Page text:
All of those comments were expressed to me, by pagans, and in the last six months alone, by people to whom I described my livelihood. It’s beginning to wear me down.

I suspect that it was wearing Deo and Mandy down as well. For instance, his discussion of the logical contradictions and fallacies in the practice of spellcraft, was a work of top notch philosophical rigor – and it was almost universally ignored. No one wants to hear that one of their cherished beliefs is actually a senseless sham. He also generated controversy when he brought a social worker on his show as a guest, and they discussed how small children attending pagan gatherings can be harmed by the sight of their parents performing sexually provocative acts with near-strangers, at the fire pit at night. The anger that this show generated, despite that it was well reasoned, led me to believe that if he didn’t leave the community, he might be driven from it.

There are a lot of things about the pagan community that annoy me too, as a philosopher. In my judgement, “gut instinct” and “intuition” and “it feels right” are simply not good enough reasons to adopt a belief. Yet these are some of the most common reasons offered for why people in the movement believe some of the things they believe. But really, the only acceptable reason for believing something is that the belief is true. This requires an exercise of rational intellectual inquiry: it demands material evidence and strong logical argument. There is as much courage and risk and creativity and (dare I say it) art, in that kind of enquiry. Intellectual enquiry requires courage and honesty, and cannot be constrained by unexamined presuppositions or social pressures. If my enquiries carry me to athiesm, then, like Deo, that is what I will have to do.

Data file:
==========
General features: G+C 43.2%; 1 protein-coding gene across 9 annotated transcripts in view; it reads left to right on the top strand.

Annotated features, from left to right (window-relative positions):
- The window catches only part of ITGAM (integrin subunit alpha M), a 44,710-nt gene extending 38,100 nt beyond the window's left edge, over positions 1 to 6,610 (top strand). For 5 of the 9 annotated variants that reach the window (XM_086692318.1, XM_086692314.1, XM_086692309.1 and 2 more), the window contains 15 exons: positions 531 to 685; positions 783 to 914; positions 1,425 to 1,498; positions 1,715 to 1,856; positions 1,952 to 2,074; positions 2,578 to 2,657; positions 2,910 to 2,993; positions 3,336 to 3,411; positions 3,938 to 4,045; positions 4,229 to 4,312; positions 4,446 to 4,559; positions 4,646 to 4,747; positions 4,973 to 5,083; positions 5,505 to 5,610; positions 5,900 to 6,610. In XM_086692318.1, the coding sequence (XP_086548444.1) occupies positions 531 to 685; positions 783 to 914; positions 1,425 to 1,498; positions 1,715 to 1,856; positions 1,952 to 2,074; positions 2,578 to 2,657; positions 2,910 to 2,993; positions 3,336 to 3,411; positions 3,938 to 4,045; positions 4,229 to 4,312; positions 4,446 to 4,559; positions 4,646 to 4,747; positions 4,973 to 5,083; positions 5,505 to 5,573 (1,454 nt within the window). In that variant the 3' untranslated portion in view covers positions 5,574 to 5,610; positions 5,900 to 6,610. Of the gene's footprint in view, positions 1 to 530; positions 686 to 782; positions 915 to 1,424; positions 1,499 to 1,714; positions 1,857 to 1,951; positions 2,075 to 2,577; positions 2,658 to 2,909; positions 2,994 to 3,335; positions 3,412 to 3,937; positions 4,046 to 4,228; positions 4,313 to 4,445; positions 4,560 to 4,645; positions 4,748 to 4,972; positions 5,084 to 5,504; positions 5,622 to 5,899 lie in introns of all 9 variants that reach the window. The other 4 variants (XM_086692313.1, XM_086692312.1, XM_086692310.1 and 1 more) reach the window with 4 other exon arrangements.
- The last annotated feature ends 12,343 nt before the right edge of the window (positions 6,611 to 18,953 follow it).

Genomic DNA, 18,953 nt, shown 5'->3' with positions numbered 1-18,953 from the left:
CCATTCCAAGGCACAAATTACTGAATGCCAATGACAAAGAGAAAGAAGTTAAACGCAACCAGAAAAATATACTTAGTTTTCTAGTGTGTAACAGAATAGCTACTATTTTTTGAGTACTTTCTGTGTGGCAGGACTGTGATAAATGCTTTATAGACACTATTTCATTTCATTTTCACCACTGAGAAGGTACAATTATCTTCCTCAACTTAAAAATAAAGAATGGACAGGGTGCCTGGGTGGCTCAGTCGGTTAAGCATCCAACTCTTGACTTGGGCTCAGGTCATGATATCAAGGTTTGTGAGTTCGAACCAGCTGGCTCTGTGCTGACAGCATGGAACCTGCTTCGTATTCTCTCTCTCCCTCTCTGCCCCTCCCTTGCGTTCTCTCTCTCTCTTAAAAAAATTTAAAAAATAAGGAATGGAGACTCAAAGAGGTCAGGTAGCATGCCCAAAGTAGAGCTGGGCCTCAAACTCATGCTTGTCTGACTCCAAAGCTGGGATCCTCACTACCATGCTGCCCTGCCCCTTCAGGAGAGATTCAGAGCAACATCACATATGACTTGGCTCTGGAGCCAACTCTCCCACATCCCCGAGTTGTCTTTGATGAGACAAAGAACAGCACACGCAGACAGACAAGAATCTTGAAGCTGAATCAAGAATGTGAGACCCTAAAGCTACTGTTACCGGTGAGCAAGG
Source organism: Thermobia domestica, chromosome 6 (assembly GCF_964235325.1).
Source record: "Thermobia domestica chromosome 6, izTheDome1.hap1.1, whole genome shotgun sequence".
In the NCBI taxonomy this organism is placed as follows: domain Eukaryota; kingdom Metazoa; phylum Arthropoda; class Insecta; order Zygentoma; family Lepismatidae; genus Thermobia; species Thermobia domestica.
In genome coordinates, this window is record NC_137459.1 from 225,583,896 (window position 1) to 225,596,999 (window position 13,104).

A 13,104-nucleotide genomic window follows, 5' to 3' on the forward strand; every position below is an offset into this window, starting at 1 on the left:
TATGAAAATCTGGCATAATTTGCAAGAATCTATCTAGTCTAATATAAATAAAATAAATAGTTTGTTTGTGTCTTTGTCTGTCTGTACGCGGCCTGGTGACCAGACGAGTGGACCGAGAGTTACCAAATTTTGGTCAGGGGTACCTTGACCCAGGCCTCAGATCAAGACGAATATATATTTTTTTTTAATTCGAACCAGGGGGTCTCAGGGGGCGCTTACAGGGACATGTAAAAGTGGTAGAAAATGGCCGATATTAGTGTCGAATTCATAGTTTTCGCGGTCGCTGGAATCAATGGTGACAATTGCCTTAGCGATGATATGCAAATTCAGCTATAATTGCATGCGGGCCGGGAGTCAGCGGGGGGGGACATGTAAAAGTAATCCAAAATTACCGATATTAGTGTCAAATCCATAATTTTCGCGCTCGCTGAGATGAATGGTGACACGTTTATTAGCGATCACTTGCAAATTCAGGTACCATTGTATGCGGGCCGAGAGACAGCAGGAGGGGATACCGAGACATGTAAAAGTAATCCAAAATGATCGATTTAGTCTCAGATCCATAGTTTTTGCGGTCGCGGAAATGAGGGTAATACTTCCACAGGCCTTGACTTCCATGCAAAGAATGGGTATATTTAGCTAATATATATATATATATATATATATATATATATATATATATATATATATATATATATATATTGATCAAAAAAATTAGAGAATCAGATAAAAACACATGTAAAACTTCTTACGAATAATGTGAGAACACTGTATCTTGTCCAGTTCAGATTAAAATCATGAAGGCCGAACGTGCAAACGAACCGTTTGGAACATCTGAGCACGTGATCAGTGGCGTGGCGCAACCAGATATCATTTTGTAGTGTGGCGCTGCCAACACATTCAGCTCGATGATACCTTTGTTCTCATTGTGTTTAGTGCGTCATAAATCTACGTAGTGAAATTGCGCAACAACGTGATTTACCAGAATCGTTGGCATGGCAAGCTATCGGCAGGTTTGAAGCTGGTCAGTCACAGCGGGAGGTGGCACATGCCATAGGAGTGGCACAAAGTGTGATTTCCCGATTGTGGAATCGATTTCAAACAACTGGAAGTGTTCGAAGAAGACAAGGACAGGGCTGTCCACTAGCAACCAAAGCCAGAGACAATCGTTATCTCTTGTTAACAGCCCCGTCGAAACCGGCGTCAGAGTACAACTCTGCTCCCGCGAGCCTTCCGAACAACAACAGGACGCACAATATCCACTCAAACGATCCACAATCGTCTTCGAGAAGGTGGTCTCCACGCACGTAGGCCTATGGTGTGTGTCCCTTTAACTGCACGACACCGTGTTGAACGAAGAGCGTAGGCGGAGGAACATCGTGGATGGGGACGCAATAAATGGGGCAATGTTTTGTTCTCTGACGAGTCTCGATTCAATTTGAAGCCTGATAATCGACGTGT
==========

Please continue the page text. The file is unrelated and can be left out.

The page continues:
Around four years ago I was on the verge of leaving the pagan community myself as well. I was growing increasingly unsatisfied with the way slogans from pop culture substituted for wisdom, and how almost all questions of a philosophical nature were dismissed by an appeal to relativism, or something unexplained like “the mystery”. I was also regularly asked to put my professional stamp of approval on the most banal of ideas, or the most idiotic of lifestyle choices. When I said things that I took to be important and helpful for people’s lives, like “The practice of magic is not what matters” I was accused of being insufficiently spiritual. I got tired of it.

I had to go deep within my mind to discover what I really did believe, and what things were truly worthy of belief. I had to find again the reasons why I, too, entered the pagan movement, and the reasons why, if at all, I remain a part of it. The end result of that enquiry was “The Call of the Immensity”, published as chapter 5 of my third book. I had to suffer to write that book. And the book I’m writing at the moment is also emerging from some profoundly troubling thoughts of a similar nature.

Someone might object by saying that in their circles or their own lives, they welcome and encourage philosophical knowledge. Perhaps that is the case for you. But I’m drawing attention here to the consequences for the movement as a whole of alienating or losing people like Deo. We had in our midst a fine young man with state-of-the-art philosophical knowledge who felt compelled to leave the community precisely because, in part, of its anti-intellectual disposition. Pagans need to take proper account of the implications of that event – and if we cannot do so, we will consign ourselves to ignorance.